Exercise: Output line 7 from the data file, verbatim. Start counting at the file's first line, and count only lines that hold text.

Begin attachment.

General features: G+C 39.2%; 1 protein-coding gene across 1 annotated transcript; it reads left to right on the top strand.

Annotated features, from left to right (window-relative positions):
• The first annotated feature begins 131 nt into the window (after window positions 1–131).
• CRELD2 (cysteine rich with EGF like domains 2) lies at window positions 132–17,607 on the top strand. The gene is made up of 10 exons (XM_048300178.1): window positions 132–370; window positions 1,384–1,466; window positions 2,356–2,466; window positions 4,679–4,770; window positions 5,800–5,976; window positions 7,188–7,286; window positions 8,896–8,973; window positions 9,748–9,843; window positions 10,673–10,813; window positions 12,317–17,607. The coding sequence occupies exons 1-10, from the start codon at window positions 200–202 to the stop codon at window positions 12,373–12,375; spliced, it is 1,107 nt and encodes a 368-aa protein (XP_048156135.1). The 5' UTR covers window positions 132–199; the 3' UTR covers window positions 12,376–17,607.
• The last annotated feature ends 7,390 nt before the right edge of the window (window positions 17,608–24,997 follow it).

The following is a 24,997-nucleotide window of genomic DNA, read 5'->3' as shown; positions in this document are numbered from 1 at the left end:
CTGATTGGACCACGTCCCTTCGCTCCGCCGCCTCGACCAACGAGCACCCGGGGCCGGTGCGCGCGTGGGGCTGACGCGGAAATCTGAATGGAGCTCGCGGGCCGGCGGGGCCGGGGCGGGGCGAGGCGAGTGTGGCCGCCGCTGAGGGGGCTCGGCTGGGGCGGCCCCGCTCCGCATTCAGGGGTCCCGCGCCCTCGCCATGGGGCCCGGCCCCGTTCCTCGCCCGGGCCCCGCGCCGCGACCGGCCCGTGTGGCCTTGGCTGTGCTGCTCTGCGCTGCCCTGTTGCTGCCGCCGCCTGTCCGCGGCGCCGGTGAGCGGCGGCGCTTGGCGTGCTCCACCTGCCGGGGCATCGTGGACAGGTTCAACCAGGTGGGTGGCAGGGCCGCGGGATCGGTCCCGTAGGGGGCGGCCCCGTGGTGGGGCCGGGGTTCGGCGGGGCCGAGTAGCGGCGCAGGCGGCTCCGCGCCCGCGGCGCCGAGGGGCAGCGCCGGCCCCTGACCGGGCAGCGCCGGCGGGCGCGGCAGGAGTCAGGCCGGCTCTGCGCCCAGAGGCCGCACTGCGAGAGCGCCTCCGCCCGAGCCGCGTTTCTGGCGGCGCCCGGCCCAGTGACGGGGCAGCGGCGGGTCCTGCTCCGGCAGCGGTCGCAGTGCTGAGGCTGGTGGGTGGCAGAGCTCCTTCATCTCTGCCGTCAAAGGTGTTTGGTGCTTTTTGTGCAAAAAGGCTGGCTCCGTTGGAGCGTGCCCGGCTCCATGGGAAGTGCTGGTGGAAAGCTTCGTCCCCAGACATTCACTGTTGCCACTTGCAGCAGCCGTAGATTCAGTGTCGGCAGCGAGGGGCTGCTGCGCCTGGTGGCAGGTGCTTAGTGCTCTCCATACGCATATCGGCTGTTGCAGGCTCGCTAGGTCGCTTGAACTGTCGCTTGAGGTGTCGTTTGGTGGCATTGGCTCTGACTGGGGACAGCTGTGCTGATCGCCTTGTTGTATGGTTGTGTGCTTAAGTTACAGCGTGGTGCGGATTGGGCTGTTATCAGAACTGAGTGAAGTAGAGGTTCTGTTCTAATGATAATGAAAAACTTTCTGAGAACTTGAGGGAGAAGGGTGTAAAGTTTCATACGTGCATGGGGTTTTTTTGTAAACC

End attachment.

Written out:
CTGATTGGACCACGTCCCTTCGCTCCGCCGCCTCGACCAACGAGCACCCGGGGCCGGTGCGCGCGTGGGGCTGACGCGGAAATCTGAATGGAGCTCGCGGGCCGGCGGGGCCGGGGCGGGGCGAGGCGAGTGTGGCCGCCGCTGAGGGGGCTCGGCTGGGGCGGCCCCGCTCCGCATTCAGGGGTCCCGCGCCCTCGCCATGGGGCCCGGCCCCGTTCCTCGCCCGGGCCCCGCGCCGCGACCGGCCCGTGTGGCCTTGGCTGTGCTGCTCTGCGCTGCCCTGTTGCTGCCGCCGCCTGTCCGCGGCGCCGGTGAGCGGCGGCGCTTGGCGTGCTCCACCTGCCGGGGCATCGTGGACAGGTTCAACCAGGTGGGTGGCAGGGCCGCGGGATCGGTCCCGTAGGGGGCGGCCCCGTGGTGGGGCCGGGGTTCGGCGGGGCCGAGTAGCGGCGCAGGCGGCTCCGCGCCCGCGGCGCCGAGGGGCAGCGCCGGCCCCTGACCGGGCAGCGCCGGCGGGCGCGGCAGGAGTCAGGCCGGCTCTGCGCCCAGAGGCCGCACTGCGAGAGCGCCTCCGCCCGAGCCGCGTTTCTGGCGGCGCCCGGCCCAGTGACGGGGCAGCGGCGGGTCCTGCTCCGGCAGCGGTCGCAGTGCTGAGGCTGGTGGGTGGCAGAGCTCCTTCATCTCTGCCGTCAAAGGTGTTTGGTGCTTTTTGTGCAAAAAGGCTGGCTCCGTTGGAGCGTGCCCGGCTCCATGGGAAGTGCTGGTGGAAAGCTTCGTCCCCAGACATTCACTGTTGCCACTTGCAGCAGCCGTAGATTCAGTGTCGGCAGCGAGGGGCTGCTGCGCCTGGTGGCAGGTGCTTAGTGCTCTCCATACGCATATCGGCTGTTGCAGGCTCGCTAGGTCGCTTGAACTGTCGCTTGAGGTGTCGTTTGGTGGCATTGGCTCTGACTGGGGACAGCTGTGCTGATCGCCTTGTTGTATGGTTGTGTGCTTAAGTTACAGCGTGGTGCGGATTGGGCTGTTATCAGAACTGAGTGAAGTAGAGGTTCTGTTCTAATGATAATGAAAAACTTTCTGAGAACTTGAGGGAGAAGGGTGTAAAGTTTCATACGTGCATGGGGTTTTTTTGTAAACC